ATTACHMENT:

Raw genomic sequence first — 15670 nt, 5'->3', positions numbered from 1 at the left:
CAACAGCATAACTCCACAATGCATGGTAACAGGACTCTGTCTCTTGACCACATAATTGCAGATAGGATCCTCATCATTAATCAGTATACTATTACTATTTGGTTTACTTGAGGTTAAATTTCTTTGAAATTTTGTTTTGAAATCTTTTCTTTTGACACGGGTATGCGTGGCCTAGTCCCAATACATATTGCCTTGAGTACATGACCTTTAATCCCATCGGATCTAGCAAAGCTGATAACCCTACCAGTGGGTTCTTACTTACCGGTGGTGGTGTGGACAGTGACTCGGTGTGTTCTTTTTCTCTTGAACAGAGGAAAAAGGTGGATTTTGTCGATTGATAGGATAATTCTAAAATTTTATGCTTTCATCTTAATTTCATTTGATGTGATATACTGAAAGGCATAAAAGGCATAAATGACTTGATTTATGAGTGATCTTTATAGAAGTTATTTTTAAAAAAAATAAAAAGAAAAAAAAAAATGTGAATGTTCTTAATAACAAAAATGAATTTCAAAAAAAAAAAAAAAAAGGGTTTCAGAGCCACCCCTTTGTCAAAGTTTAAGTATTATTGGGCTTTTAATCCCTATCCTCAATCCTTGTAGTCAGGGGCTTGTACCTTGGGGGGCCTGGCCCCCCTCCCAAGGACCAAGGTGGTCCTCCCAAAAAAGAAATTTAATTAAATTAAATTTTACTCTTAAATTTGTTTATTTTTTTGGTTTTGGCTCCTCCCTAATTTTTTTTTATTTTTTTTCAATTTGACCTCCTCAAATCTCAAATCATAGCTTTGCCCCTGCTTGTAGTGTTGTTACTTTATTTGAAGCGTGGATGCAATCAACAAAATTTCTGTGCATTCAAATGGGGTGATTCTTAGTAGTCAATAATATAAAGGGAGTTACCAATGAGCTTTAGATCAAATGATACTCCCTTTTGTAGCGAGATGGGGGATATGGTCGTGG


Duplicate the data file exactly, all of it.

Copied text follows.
Raw genomic sequence first — 15670 nt, 5'->3', positions numbered from 1 at the left:
CAACAGCATAACTCCACAATGCATGGTAACAGGACTCTGTCTCTTGACCACATAATTGCAGATAGGATCCTCATCATTAATCAGTATACTATTACTATTTGGTTTACTTGAGGTTAAATTTCTTTGAAATTTTGTTTTGAAATCTTTTCTTTTGACACGGGTATGCGTGGCCTAGTCCCAATACATATTGCCTTGAGTACATGACCTTTAATCCCATCGGATCTAGCAAAGCTGATAACCCTACCAGTGGGTTCTTACTTACCGGTGGTGGTGTGGACAGTGACTCGGTGTGTTCTTTTTCTCTTGAACAGAGGAAAAAGGTGGATTTTGTCGATTGATAGGATAATTCTAAAATTTTATGCTTTCATCTTAATTTCATTTGATGTGATATACTGAAAGGCATAAAAGGCATAAATGACTTGATTTATGAGTGATCTTTATAGAAGTTATTTTTAAAAAAAATAAAAAGAAAAAAAAAAATGTGAATGTTCTTAATAACAAAAATGAATTTCAAAAAAAAAAAAAAAAAGGGTTTCAGAGCCACCCCTTTGTCAAAGTTTAAGTATTATTGGGCTTTTAATCCCTATCCTCAATCCTTGTAGTCAGGGGCTTGTACCTTGGGGGGCCTGGCCCCCCTCCCAAGGACCAAGGTGGTCCTCCCAAAAAAGAAATTTAATTAAATTAAATTTTACTCTTAAATTTGTTTATTTTTTTGGTTTTGGCTCCTCCCTAATTTTTTTTTATTTTTTTTCAATTTGACCTCCTCAAATCTCAAATCATAGCTTTGCCCCTGCTTGTAGTGTTGTTACTTTATTTGAAGCGTGGATGCAATCAACAAAATTTCTGTGCATTCAAATGGGGTGATTCTTAGTAGTCAATAATATAAAGGGAGTTACCAATGAGCTTTAGATCAAATGATACTCCCTTTTGTAGCGAGATGGGGGATATGGTCGTGG